The Transparency Files: Annual Parent Survey

Looking out my office window at the sunny skies [when I first wrote this on Tuesday afternoon!], is both a reminder of the first stirrings of normalcy and what we hope next year and beyond will bring… as atypical as this third year of COVID has been, we do find comfort in familiar habits and experiences.  And so if it is May, it must be time to share the results of this year’s Annual Parent Survey.  If you would like to see a full comparison with last year, you can reread those results or have them open so you can toggle back and forth.  In this post, I will try to capture the highlights and identify what trends seem worth paying attention to.

The first thing to name, which does not come as a tremendous surprise considering the times we are living through, is that we continue to have a less-than representation.   In fact, it seems that the more we grow, the percentage of students represented by the survey decreases.  Our enrollment has grown each year that I have been here, but our survey has gone from covering 81 students to 84 students to 54 students to 58 students to 52 students.  That means that this year’s survey represents barely more than a quarter of our student population!  As the survey is per student, not per family, it runs the risk of being even less representative than that.  (In the service of anonymity, we have no way of knowing how many families the survey actually represents.)  Our goal of 50% seems more and more unrealistic each year.  [If you have feedback on what might incentivize greater participation, please drop it in the comments or email it to us directly.]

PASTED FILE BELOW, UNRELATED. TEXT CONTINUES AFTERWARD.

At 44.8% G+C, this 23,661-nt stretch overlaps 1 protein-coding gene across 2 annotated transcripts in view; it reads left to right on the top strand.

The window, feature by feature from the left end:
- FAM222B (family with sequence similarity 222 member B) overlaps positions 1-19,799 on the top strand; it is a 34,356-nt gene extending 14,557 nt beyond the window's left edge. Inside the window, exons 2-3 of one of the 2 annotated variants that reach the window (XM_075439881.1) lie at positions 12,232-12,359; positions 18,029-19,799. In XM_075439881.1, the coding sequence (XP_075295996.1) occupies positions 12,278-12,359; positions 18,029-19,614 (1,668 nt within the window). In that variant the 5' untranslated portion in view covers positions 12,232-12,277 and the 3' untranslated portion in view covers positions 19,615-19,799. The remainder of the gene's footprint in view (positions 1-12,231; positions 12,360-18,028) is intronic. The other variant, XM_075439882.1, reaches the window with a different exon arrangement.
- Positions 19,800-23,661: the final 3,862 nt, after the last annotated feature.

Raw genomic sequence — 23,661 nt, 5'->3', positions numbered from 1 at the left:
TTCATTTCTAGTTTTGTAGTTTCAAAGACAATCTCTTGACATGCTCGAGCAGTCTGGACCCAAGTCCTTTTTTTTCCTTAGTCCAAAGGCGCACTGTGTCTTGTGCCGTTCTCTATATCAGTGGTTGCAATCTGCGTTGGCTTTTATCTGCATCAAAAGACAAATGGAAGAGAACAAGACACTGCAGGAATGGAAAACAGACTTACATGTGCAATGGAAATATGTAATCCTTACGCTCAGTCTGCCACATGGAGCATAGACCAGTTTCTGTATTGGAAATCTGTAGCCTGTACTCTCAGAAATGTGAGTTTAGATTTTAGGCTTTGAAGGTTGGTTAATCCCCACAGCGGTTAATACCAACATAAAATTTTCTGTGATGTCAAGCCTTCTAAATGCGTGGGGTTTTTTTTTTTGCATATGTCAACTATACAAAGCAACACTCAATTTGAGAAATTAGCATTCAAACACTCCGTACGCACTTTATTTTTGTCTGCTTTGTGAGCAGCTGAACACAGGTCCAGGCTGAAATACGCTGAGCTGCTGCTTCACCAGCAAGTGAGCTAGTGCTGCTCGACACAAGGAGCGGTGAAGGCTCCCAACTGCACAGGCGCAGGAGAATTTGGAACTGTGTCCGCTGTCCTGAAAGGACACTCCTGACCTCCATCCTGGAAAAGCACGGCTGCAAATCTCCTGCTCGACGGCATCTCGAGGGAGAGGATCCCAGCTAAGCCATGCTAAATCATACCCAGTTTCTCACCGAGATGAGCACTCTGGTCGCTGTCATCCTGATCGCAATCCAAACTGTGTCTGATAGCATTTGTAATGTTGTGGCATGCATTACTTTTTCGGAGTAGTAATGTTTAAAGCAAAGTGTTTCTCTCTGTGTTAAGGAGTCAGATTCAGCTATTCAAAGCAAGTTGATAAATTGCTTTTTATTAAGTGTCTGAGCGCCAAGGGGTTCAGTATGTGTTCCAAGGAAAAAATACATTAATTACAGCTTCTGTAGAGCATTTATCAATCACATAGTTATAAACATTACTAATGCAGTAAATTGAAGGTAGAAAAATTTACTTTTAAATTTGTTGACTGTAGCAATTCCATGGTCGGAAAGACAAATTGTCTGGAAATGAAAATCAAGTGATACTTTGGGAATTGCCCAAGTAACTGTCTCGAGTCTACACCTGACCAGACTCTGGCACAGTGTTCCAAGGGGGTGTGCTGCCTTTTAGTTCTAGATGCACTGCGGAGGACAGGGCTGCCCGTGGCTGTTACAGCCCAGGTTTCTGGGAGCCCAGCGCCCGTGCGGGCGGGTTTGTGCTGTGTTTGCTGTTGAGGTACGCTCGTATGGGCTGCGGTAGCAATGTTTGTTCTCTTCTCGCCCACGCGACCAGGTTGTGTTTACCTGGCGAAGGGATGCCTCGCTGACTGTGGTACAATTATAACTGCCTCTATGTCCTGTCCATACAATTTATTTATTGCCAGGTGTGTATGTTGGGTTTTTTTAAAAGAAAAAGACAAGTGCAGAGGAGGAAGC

I simply no longer know if or how to draw meaningful conclusions about participation rates.  Whereas it is common wisdom that folks with concerns are usually more likely to fill out these surveys, there is no common wisdom when it comes to pandemic times.  So for what we hope is one final year, instead of worrying about the motivations for why families did or didn’t fill out surveys, let’s celebrate the parents who did participate and try to make meaning of what they are telling us.

For the second consecutive year, we have more spread than normal.  It is more typical to have a big cluster in the youngest grades with diminishing returns as you get older.  Again this year, we have a healthy distribution across most of our grades.

Without knowing how representative this quarter of students is, this data for sure lines up with what is true – that we have, again, had a fast and successful re-registration.  The percentage who replied “yes” is up and the “noes” are always complicated to unpack because we have no way of knowing who of the “noes” represent graduations or relocations, as opposed to choosing to attrit prior to Grade 8).  What continues to be true is that the overwhelming majority of families – regardless of their feedback – stay with us year-after-year.  This continues to say a lot about them and a lot about us.

Let’s look at the BIG PICTURE: